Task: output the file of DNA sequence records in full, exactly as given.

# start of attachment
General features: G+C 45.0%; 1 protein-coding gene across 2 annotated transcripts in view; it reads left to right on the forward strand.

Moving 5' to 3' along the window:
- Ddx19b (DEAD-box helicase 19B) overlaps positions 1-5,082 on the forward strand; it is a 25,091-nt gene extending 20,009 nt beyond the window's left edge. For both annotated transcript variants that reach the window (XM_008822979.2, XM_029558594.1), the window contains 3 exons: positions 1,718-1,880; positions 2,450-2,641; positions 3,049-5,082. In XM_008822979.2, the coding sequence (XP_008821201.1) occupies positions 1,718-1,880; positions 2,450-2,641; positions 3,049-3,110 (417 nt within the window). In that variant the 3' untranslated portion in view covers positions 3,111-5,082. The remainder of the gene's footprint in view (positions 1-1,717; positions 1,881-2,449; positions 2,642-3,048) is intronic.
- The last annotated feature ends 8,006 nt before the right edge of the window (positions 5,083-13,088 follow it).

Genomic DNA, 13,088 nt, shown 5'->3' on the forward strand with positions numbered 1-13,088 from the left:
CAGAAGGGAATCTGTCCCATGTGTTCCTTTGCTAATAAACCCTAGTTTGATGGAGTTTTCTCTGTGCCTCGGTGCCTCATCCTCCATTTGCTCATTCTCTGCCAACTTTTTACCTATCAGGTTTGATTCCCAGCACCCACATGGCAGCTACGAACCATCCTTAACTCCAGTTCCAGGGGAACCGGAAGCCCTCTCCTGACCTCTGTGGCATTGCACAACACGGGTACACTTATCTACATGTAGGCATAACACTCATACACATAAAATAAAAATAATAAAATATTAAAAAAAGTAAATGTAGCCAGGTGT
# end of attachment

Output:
General features: G+C 45.0%; 1 protein-coding gene across 2 annotated transcripts in view; it reads left to right on the forward strand.

Moving 5' to 3' along the window:
- Ddx19b (DEAD-box helicase 19B) overlaps positions 1-5,082 on the forward strand; it is a 25,091-nt gene extending 20,009 nt beyond the window's left edge. For both annotated transcript variants that reach the window (XM_008822979.2, XM_029558594.1), the window contains 3 exons: positions 1,718-1,880; positions 2,450-2,641; positions 3,049-5,082. In XM_008822979.2, the coding sequence (XP_008821201.1) occupies positions 1,718-1,880; positions 2,450-2,641; positions 3,049-3,110 (417 nt within the window). In that variant the 3' untranslated portion in view covers positions 3,111-5,082. The remainder of the gene's footprint in view (positions 1-1,717; positions 1,881-2,449; positions 2,642-3,048) is intronic.
- The last annotated feature ends 8,006 nt before the right edge of the window (positions 5,083-13,088 follow it).

Genomic DNA, 13,088 nt, shown 5'->3' on the forward strand with positions numbered 1-13,088 from the left:
CAGAAGGGAATCTGTCCCATGTGTTCCTTTGCTAATAAACCCTAGTTTGATGGAGTTTTCTCTGTGCCTCGGTGCCTCATCCTCCATTTGCTCATTCTCTGCCAACTTTTTACCTATCAGGTTTGATTCCCAGCACCCACATGGCAGCTACGAACCATCCTTAACTCCAGTTCCAGGGGAACCGGAAGCCCTCTCCTGACCTCTGTGGCATTGCACAACACGGGTACACTTATCTACATGTAGGCATAACACTCATACACATAAAATAAAAATAATAAAATATTAAAAAAAGTAAATGTAGCCAGGTGT